Patricia Young, Consider the Paragliders. London, Ontario: baseline press, 60 copies, 2017.
And really, what is a prose poem? Like a novella, it’s a hard, perhaps impossible thing to define. One description I came across was a short work of prose that reads as if it were poetry. Of course the next question is: does it matter? Patricia Young calls the eighteen paragraphs in Consider the Paragliders prose poems but they read to me (most of them, anyway) like miniature stories. Perhaps it’s a matter of you say tomatoes, I say tomahtoes. Either way, I very much like what I’m being served.
Here’s the first line of the first poem: “He grew up in a blue room by the sea, the light so hard and luminous it ricocheted off the walls.” It has a character, a setting, and the hint of a narrative to come. It’s also quite a beautiful line, the room itself seeming to become the sea, as if the child is submerged in its blueness, a comforting image were not not disturbed by the violent energy of “ricocheted.” And in a handful of sentences about solitude, stargazing, and an angry father, we are given a vivid portrait of the unhappy childhood of boys.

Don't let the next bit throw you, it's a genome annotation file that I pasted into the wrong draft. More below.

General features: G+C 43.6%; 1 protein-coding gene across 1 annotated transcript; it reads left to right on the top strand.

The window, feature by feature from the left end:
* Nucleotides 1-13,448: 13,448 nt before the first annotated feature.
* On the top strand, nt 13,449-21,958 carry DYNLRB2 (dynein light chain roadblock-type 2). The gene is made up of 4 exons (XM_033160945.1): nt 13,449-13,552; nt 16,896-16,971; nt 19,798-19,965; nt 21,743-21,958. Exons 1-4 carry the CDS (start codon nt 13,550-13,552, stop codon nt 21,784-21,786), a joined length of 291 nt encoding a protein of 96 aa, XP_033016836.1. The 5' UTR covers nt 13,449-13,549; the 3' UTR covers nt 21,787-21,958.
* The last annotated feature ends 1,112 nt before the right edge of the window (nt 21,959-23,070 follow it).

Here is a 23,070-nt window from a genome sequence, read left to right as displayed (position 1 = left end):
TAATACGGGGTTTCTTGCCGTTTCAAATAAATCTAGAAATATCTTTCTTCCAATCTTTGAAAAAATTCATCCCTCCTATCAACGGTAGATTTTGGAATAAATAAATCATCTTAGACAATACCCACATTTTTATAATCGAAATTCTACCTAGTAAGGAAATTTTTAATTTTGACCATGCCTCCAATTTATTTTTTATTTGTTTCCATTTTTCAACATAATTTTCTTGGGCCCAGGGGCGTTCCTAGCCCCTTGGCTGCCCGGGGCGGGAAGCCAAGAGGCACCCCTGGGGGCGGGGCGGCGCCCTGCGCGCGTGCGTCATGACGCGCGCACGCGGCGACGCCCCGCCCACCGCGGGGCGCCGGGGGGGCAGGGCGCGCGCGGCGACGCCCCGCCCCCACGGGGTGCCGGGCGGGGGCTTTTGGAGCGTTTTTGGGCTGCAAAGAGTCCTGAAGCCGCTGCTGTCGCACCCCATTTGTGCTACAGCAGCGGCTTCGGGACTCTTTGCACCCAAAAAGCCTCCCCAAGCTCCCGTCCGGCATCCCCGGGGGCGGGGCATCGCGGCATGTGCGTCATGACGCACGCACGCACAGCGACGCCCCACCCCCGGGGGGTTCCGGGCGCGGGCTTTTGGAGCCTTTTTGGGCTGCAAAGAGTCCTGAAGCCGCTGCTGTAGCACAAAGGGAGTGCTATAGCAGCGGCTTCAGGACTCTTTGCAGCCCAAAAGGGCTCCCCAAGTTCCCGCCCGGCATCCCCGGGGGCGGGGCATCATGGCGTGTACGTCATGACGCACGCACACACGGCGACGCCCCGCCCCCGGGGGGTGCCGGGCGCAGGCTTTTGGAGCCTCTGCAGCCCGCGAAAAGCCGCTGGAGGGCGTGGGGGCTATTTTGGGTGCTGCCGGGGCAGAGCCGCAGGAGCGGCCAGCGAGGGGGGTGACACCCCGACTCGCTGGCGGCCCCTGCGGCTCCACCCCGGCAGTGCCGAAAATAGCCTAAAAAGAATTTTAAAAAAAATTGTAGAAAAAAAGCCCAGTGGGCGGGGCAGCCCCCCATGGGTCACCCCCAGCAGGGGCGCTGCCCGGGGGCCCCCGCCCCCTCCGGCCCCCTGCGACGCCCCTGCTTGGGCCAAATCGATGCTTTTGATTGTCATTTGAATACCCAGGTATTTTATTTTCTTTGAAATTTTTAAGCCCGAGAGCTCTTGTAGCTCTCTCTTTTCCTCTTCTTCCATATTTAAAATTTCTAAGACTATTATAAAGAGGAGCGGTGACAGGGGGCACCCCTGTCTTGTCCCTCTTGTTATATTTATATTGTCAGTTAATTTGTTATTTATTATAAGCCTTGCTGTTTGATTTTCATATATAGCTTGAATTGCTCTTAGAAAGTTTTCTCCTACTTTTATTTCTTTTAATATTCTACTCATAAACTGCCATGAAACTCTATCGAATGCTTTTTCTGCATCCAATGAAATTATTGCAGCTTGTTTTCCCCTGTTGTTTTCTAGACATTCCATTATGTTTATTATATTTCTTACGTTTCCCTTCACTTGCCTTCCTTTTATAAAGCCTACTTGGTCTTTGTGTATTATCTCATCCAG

This first poem has a stand-alone feel, but it is followed by a short series that deliberately gives the feeling of autobiography or memoir (of the character, not necessarily the author). First she is a thirteen-year-old girl, paid by a neighbour to move boxes. Then she is eighteen and pregnant, using an empty suitcase found on the beach (a wonderful, Ondaatje-like image) to make her escape. Next she is asleep on a floor, her babe resting in a crate beside her, his skin smelling “Like a Fuji apple wrapped in red tissue”. It’s the delicacy of such images, perhaps, that make this poetry.
Again the narrative line seems to shift with a poem (playfully named “Story”) that begins: “My husband’s missing arm was a mystery.” Some of the pieces have a dreamlike, or perhaps surreal quality, such as the marvellous “Some Questions” which I take the liberty of reproducing here:
The two short lines on the left-hand side, by the way, are the ends of the binder’s knot. The chapbook, like all the publications from baseline, is a carefully made object, the cover and inside pages printed on heavy paper from the La Papeterie St-Armand in Montreal. It is beautiful without being excessively precious, or one of those book objects that one is afraid to touch.
These poems have a sort of weary wonder to my ear, the work of a dedicated, experienced poet who continues to find life mystifying and beautiful, brimming with regret and forgiveness. There are many more lines I want to quote, such as this one: “I have always been careless with people and now it’s too late.”
But not too late to write about them.